Here is my passion: The gospel, and the “Christian life” as a whole, is all about Christ and what he has done for us, not about what we do for God.

This does not mean that we aren’t to do good works, but more about that some other time.

Grace and Peace

Bad fish, bad Wikipedia

I use Wikipedia quite a bit, mainly for getting public domain images for classroom PowerPoint lectures. I occasionally run across vandalism, such as this:


That is the entire article on “Fish.” I guess that is what you get when you have a “free encyclopedia that anyone can edit.”

Ninety percent of the time, Wikipedia is pretty good, but I look forward to whatever eventually replaces “Wikipedia” as a better, massive online source of information.

Grace and Peace

Christ-centered Christianity, from beginning to end (Part 1)

The Gospel isn’t just for beginners.

I have been crucified with Christ and I no longer live, but Christ lives in me. The life I live in the body, I live by faith in the Son of God, who loved me and gave himself for me. (Galatians 2:20 NIV)

Are you so foolish? After beginning with the Spirit, are you now trying to attain your goal by human effort? (Galatians 3:3 NIV)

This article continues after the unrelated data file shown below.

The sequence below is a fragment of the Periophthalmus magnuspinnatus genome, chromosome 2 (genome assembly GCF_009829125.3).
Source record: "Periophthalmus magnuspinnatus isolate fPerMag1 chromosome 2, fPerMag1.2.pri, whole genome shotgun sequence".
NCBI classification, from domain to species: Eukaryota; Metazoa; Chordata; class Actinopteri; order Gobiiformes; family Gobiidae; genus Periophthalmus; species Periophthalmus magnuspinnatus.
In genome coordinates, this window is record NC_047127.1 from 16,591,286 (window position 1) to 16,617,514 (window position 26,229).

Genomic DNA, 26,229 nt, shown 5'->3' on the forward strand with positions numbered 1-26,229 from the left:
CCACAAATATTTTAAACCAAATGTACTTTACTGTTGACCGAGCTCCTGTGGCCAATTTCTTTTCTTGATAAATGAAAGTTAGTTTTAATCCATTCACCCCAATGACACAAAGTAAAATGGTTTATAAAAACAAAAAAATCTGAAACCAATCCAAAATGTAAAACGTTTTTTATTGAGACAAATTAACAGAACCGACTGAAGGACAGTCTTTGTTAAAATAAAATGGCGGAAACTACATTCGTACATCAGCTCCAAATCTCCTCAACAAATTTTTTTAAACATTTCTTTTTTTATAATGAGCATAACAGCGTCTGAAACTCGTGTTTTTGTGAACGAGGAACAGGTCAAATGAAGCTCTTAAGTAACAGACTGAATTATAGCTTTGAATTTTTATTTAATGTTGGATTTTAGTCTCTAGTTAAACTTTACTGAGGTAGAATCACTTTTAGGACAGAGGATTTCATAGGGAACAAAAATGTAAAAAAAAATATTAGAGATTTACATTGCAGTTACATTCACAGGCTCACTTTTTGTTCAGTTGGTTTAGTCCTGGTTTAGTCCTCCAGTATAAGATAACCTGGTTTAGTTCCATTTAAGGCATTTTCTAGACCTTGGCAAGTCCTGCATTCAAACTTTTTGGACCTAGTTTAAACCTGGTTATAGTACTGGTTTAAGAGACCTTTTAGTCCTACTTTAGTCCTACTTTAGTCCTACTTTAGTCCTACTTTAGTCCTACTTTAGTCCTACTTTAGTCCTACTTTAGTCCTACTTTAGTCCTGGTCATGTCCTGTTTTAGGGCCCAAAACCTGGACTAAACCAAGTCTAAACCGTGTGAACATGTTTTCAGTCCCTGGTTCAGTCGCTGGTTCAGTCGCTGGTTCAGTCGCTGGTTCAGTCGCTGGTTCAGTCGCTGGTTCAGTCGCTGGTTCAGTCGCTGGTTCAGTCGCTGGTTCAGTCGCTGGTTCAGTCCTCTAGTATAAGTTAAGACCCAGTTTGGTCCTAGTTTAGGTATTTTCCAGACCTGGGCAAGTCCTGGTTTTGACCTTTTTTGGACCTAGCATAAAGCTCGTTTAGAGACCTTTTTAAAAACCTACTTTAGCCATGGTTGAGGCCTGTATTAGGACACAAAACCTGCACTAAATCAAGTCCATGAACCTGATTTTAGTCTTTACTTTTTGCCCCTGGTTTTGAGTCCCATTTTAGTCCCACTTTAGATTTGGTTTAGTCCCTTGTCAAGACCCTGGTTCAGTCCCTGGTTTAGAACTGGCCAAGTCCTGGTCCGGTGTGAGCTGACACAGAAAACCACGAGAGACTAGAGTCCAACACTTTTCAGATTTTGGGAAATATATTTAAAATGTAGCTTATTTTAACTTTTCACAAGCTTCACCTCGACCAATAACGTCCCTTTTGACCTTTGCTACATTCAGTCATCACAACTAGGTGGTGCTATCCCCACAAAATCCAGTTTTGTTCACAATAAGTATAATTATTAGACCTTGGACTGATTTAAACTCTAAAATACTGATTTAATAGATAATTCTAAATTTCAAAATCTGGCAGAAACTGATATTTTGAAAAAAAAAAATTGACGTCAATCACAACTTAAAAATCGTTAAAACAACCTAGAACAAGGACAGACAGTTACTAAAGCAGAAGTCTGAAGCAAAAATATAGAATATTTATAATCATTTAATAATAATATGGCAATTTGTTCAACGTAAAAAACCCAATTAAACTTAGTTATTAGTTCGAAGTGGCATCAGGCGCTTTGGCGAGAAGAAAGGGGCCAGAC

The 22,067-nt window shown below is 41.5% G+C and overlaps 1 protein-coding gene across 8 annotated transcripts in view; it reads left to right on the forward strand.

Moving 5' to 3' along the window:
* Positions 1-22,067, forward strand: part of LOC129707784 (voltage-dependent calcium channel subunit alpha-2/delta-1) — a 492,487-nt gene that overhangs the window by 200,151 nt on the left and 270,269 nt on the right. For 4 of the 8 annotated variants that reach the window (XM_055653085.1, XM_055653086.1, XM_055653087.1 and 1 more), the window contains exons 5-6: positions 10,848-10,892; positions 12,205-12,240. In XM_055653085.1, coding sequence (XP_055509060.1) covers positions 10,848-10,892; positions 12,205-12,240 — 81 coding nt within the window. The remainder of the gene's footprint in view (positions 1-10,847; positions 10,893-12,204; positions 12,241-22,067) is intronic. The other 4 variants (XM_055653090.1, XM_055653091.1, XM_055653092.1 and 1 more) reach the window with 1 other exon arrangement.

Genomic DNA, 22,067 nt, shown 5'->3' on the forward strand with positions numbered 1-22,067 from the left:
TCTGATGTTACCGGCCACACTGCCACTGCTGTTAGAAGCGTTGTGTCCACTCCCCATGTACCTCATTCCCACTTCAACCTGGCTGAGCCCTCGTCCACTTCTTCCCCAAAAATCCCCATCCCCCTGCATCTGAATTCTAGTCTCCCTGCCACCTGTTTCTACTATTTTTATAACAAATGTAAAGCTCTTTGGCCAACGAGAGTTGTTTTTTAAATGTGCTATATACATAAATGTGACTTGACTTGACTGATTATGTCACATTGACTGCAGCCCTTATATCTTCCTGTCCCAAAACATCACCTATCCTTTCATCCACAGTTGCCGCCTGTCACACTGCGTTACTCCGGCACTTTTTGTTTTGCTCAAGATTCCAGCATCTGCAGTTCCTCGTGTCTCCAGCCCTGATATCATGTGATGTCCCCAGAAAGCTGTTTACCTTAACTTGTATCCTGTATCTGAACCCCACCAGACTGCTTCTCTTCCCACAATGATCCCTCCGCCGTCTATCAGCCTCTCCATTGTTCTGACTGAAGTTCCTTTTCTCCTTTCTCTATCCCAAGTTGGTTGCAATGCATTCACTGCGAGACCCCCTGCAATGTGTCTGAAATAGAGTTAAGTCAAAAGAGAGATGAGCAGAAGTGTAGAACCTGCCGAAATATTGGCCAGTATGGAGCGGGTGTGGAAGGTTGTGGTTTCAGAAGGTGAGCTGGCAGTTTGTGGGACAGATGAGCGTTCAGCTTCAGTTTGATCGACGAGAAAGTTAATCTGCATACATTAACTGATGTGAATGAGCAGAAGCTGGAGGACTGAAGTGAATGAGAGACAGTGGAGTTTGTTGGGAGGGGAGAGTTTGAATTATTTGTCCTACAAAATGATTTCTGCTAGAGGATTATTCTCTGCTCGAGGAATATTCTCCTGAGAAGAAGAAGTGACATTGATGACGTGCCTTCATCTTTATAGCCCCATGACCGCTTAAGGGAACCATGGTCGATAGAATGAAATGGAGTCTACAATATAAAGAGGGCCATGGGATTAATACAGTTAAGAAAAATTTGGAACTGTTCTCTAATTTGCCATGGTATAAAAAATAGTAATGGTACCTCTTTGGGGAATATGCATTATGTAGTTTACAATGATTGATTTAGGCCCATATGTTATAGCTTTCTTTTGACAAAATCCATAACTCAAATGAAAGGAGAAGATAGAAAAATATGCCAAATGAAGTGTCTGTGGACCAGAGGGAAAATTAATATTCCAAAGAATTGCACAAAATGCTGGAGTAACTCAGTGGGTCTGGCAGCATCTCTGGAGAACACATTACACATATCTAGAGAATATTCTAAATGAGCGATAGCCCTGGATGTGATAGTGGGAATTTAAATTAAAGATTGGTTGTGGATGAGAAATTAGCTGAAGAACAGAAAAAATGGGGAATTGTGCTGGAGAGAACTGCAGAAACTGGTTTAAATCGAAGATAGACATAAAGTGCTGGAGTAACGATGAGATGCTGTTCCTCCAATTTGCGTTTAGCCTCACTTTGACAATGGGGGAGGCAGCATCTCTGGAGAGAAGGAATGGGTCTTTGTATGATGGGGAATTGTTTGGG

We enter into this Christian life by God’s grace through faith. But even with this as a foundation, Christians can then fall back on a works-righteousness that tells them that now that they have started by faith, they must now continue on by their own efforts. The gospel becomes something for beginners—for “sinners”—and then we enter a new phase that we call “discipleship.” This, I am convinced from Scriptures, is a false distinction. We start by faith, and then we live the entire “Christian life” by the same kind of faith. It’s not all about Jesus at the beginning, and then all about me from that point on. It is all about Jesus, from the beginning (justification) all the way through the rest of our lives (sanctification).

Keep it centered on Christ!

Grace and Peace

Mt Etna 2002

This image is Wikipedia’s “Today’s Featured Picture” and is a view of Italy’s Mount Etna from space:


Here’s the description from Wikipedia:

An October 2002 eruption of Mount Etna, a volcano on the Italian island of Sicily, as seen from the International Space Station. Etna is the largest of Italy’s three active volcanoes and one of the most active in the world. This eruption, one of Etna’s most vigorous in years, was triggered by a series of earthquakes. Ashfall was reported as far away as Libya, 600 km (373 mi) to the south.

Grace and Peace